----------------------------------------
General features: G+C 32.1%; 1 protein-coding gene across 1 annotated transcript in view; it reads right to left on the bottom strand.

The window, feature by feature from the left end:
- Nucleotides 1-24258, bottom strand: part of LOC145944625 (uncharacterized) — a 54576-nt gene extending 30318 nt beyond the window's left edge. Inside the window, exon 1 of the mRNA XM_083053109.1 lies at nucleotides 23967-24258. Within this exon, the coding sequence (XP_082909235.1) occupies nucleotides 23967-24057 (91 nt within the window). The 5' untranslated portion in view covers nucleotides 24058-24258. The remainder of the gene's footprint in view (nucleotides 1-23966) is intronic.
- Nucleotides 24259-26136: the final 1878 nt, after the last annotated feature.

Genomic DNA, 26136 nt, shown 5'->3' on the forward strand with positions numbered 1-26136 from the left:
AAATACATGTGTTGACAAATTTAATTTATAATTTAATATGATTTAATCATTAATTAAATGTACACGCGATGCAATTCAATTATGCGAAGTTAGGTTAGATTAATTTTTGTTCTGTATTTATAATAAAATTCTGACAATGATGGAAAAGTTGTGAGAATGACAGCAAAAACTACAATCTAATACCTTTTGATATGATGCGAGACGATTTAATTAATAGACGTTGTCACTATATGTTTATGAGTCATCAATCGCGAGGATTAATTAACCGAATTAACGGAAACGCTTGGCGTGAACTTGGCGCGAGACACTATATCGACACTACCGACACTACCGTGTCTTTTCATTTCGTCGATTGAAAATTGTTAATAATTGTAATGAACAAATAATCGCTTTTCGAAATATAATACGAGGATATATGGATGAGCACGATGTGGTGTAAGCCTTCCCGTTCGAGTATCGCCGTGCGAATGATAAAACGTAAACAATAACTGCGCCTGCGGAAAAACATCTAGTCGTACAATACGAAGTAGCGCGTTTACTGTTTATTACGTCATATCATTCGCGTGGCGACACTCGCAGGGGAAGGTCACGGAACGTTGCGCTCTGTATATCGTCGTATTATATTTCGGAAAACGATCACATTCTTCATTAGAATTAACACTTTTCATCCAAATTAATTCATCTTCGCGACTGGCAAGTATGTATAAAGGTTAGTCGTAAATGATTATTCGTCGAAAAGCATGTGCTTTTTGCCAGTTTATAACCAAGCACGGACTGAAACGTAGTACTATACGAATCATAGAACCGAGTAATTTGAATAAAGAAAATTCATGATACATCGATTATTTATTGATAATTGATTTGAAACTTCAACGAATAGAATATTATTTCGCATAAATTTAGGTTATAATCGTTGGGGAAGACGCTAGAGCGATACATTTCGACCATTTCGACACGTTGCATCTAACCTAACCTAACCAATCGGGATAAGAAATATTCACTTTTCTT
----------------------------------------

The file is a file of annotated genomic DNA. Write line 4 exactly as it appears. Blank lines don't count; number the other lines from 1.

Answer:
- Nucleotides 24259-26136: the final 1878 nt, after the last annotated feature.